Even for those students not facing practical issues in terms of job search (visa regulations in the UK continue to be a barrier to market entry for non EEA (European Economic Area) students), the realities of an international career move include the need to adapt to a working culture and set of social rules (a situation that manifests early in the job search process in terms of application and interview etiquette) which can be, at best, different and at worst, at odds with native culture. As a result of the above the role of the career services team extends beyond basic coaching on career decision-making and job search technique to supporting cultural transitions, managing expectations and helping students revise plans and maintaining motivation throughout the process; we act as cheerleaders, policemen, and confidantes.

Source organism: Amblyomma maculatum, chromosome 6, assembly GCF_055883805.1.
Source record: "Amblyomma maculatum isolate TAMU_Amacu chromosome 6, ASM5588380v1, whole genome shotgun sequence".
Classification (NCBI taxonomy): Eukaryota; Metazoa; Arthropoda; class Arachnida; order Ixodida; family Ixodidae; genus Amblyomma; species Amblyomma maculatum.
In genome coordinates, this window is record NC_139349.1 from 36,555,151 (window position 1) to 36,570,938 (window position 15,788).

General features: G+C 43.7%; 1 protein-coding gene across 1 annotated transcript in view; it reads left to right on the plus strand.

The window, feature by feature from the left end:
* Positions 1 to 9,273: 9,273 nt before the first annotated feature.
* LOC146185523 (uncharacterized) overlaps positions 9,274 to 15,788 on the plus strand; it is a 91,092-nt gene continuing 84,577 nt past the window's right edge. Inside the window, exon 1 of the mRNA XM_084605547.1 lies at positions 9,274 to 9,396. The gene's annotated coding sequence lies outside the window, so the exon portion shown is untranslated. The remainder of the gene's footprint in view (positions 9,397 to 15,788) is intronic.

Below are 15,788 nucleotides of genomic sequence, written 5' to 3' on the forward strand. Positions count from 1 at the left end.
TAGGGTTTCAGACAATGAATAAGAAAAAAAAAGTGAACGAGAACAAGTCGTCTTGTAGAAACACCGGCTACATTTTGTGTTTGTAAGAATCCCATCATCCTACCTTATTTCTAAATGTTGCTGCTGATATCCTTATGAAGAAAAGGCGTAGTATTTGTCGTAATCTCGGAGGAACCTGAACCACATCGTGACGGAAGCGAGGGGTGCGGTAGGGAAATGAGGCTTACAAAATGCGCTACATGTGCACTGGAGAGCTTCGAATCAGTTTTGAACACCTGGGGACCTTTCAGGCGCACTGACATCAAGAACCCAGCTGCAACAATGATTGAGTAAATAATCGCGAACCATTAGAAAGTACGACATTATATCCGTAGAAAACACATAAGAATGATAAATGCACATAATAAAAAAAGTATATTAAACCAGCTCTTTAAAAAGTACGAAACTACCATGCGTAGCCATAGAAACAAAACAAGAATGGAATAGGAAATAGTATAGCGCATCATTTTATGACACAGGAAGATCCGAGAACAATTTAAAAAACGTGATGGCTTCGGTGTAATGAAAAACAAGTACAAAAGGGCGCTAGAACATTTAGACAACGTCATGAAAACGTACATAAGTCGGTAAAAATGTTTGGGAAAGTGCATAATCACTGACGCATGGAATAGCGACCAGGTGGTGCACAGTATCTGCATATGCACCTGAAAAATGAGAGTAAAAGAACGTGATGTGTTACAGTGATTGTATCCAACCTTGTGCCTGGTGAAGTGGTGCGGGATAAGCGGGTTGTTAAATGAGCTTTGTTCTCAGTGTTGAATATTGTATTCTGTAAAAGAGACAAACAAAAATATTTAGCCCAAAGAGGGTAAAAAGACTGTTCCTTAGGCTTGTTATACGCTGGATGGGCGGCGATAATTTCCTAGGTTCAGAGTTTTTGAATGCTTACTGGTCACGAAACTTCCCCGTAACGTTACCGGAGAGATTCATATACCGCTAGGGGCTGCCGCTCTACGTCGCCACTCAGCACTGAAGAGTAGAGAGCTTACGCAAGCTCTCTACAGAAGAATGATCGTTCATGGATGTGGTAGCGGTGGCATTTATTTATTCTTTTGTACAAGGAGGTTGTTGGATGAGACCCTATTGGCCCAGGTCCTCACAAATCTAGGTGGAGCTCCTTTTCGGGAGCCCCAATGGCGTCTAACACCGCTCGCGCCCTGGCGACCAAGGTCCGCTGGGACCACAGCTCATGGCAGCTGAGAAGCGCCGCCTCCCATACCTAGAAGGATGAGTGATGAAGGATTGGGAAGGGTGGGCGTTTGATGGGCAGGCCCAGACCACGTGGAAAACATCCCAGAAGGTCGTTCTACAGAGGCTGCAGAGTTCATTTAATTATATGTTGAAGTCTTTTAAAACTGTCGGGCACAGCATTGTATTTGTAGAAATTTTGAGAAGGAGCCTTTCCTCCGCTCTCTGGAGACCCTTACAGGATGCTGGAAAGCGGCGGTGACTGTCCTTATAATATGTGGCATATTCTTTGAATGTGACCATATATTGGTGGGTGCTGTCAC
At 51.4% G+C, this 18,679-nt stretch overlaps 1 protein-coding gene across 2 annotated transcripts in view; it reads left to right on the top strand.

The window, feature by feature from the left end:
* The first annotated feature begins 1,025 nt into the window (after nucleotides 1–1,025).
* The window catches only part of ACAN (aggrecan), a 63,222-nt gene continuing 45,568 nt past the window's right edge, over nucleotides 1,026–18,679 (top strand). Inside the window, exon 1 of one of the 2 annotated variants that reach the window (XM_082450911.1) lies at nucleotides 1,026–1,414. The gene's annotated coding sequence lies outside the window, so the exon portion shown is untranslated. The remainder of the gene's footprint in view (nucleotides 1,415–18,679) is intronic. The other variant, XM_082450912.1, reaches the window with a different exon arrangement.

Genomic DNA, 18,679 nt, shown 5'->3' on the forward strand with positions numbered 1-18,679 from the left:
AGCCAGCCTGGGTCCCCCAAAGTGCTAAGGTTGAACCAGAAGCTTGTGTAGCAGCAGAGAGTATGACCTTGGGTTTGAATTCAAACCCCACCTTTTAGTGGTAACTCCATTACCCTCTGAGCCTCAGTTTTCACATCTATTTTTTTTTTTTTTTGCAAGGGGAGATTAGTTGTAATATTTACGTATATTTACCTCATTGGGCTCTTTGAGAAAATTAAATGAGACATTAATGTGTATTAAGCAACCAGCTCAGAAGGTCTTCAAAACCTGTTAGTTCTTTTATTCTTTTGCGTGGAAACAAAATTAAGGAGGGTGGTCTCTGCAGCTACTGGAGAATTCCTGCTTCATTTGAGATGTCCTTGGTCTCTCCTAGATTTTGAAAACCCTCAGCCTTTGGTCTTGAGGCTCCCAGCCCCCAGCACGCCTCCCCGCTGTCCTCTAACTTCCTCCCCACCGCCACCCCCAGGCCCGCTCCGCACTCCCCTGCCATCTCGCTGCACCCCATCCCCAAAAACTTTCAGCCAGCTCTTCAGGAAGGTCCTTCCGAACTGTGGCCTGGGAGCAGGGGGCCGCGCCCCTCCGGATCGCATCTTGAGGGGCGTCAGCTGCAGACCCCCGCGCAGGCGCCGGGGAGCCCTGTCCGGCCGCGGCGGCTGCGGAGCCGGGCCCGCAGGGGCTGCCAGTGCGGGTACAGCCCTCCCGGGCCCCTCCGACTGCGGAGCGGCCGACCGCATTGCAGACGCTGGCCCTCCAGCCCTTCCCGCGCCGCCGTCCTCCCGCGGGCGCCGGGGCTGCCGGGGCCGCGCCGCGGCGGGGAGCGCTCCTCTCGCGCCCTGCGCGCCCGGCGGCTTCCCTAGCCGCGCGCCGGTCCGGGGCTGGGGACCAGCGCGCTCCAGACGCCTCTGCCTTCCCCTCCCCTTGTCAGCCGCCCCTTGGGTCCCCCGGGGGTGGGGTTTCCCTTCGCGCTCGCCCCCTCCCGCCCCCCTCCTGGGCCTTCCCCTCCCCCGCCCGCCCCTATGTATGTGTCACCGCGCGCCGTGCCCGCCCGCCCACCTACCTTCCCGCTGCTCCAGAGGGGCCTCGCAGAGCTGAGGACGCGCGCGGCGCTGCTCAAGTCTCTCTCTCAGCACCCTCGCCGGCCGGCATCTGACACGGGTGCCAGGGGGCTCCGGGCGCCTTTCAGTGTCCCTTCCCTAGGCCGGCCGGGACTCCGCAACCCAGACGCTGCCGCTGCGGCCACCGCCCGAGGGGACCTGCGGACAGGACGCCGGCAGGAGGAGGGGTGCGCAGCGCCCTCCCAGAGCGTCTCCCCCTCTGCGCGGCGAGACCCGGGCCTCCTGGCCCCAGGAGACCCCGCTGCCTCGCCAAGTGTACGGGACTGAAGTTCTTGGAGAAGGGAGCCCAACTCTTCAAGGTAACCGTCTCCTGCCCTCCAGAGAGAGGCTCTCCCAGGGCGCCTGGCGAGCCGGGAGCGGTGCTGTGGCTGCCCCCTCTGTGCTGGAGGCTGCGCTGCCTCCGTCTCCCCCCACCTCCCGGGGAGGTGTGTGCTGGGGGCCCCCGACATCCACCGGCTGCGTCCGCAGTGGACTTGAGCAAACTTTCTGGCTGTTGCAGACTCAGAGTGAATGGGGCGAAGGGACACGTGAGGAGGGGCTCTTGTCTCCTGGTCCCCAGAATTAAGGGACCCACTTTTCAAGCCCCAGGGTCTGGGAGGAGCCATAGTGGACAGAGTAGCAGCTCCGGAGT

With a starting point in identifying potential drop outs from business school, the MTQ measure has already proven its relevance in this environment; it is for this reason that the measure was initially interesting to Hult. The concept of mental toughness and its parallels with sports psychology as well as its unique perspective in a crowded market were felt to accurately reflect the Hult experience as well as the school's philosophy of innovation and alternative thinking and our practical pedagogy. We focus on an holistic experience for our students where as much learning happens outside the classroom (in teamwork exercises, mixing with colleagues, staff, and external contacts etc.) as in, and as we further investigated and developed our understanding of the measure and trialled with students, various other applications have emerged. For example, an early and simple mapping of mental toughness against GPA (grade point average) shows that it is a better indicator of academic performance than the GMAT test.1